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Salt curing hams (prosciutto )

pops6927

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didn't see anything
 

pops6927

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oops, after posting that it appeared, must have needed to refresh!
 

pops6927

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nope, disappeared again
 

pops6927

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after posting the last post, it reappeared, so I watched it to it's end.  

That bone is called the AITCH bone (pronounced "H"), one of three major bones in the leg.  It is connected to the FEMUR bone, the long bone in the ham, which is then connected at the other end to the HOCK of the leg bone in the shank.  you can also remove the hock too, just leaving the femur bone inside, or remove the femur also, cutting into the leg to do so, but also opening the leg so it is no more than 2" thick at any point, eliminating the chance of 'bone sour', or getting cure or salt to the meat before it spoils, or sours.  This is a pic of the bone structure on a leg I did:
 

dave54

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How did this ham turn out?

Dave
Rob (cycletrash) and I checked them at the end of July with a stainless steel rod along the bone for bone rot and the rod came

out smelling like a really good ham . they have shrunk by a third of their original size and have gotten hard .

 Rob has all four hanging in his "smoke room" off his basement and they've gotten smoke every time He's smoke anything ,

The smell of the hams are to amazing  and it's getting hard to wait til Thanksgiving what we're shooting for is smoked

prosciutto.  

  Both Rob and I feel we're on the right track curing them this way and have had a Fantastic older Italian friend giving

us pointers on how he and his family have done them for years so we're not worried about them not turning out bad.  
 

SmokinAl

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Man you guys are really patient!
 

sqwib

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Don't worry about insurance, you'll be fine

Redondo Iglesias Jamon Serrano hams are usually cured for 15 months and cost about $285.00

FYI
[h1]Jamón Serrano - The Basics[/h1]
(Dry-Cured Ham from Spain)

There is nothing more Spanish than jamón serrano. This country ham is a national treasure shared in Spain by all walks of life. Cured for at least a year, it has a much deeper flavor firmer texture than its closest relateive, Italian prosciutto. Serve as a 'Tapa' with cheese and olives, or in your favorite Spanish recipe

Jamon Serrano country ham is a source of great pride among Spaniards. From time immemorial in the mountains of Spain, they have rolled fresh hams in sea salt and hung them from their rafters to cure. A year to eighteen months later the jamones are ready to mount on special stands that are designed so that anyone can stop by, carve a few paper-thin slices, and enjoy an impromptu snack – perhaps with some manchego cheese.

It is unlike the smoked and salty Virginia country hams, which have to be soaked and cooked. And it is even significantly different from Italian prosciutto, which is cured for a few months with a coating of lard. The Spanish jamón serrano has distinctly more flavor, and significantly less salt than country ham and less fat than prosciutto.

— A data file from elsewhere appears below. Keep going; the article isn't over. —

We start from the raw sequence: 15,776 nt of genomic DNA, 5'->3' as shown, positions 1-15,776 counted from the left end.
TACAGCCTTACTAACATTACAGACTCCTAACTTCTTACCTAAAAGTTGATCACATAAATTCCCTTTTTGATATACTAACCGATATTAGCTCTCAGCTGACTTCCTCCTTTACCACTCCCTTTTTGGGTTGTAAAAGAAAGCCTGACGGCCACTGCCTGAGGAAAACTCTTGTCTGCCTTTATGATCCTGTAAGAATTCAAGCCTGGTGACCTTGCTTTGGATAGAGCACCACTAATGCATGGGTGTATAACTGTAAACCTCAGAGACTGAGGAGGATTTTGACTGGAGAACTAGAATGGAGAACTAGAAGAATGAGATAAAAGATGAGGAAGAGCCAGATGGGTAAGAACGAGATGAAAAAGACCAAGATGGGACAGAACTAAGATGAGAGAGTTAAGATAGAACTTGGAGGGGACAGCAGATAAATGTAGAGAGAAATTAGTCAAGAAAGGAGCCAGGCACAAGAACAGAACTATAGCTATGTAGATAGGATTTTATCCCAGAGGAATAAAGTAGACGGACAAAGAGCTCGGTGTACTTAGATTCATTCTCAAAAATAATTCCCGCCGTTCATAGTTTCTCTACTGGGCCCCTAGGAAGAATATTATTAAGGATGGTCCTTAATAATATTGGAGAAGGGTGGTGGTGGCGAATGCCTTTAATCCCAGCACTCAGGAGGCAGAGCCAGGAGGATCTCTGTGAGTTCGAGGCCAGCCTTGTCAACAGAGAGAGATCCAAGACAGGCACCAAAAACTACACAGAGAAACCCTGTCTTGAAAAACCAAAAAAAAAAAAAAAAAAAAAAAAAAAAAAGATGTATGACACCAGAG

Jamón serrano is more than a delicacy in Spain; it is a normal part of every family’s life. Every tapas bar and neighborhood café has their own hams. During the Holiday Season there are literally hundreds of them hanging from the rafters of major food stores for the holiday shoppers.

What is the appeal? Jamon Serrano is a flavorful, natural ham, cured in the country air. This extended curing transforms the ham, imparting a deep flavor and aroma. This lengthy curing also means it is much less fatty and has a firmer bite than Italian prosciutto. You can serve it sliced paper-thin with cheese and olives, or use it to flavor your favorite Spanish recipes.

The secret to jamon lies in its curing, recreating the effect of traditional techniques. This tradition is kept alive in rural areas where in early winter, family and friends gather to slaughter their livestock in preparation for winter months. The hams are placed in sea salt for a brief period of time – approximately one day per kilo – and then they are strung up. They are allowed to experience the changes of temperature as the seasons progress. The right time to eat them is when an experienced ham-master inserts a long splinter of cow bone and whiffs the jamón, like a connoisseur of wine who sniffs the cork.
 

pops6927

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Wow, great looking product!
 

cycletrash

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This is the finish product of Dave 54 and my Hams ! It is a success ! Worth the wait . We even got the ultimate compliment from Dave54 wife , she said " she is not eating that 20.00 imported shit from the  store anymore ! " We were told to get busy on the hams for next year!! We are off to the meat market!!!

 

jak757

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Beautiful!!!

You guys have inspired me.  I must do this!

Have you seen the Ohio Members group that got started?  You should check it out (and bring some of that ham to the get together being planned for this summer!  :-)

Very nice job gentlemen!
 

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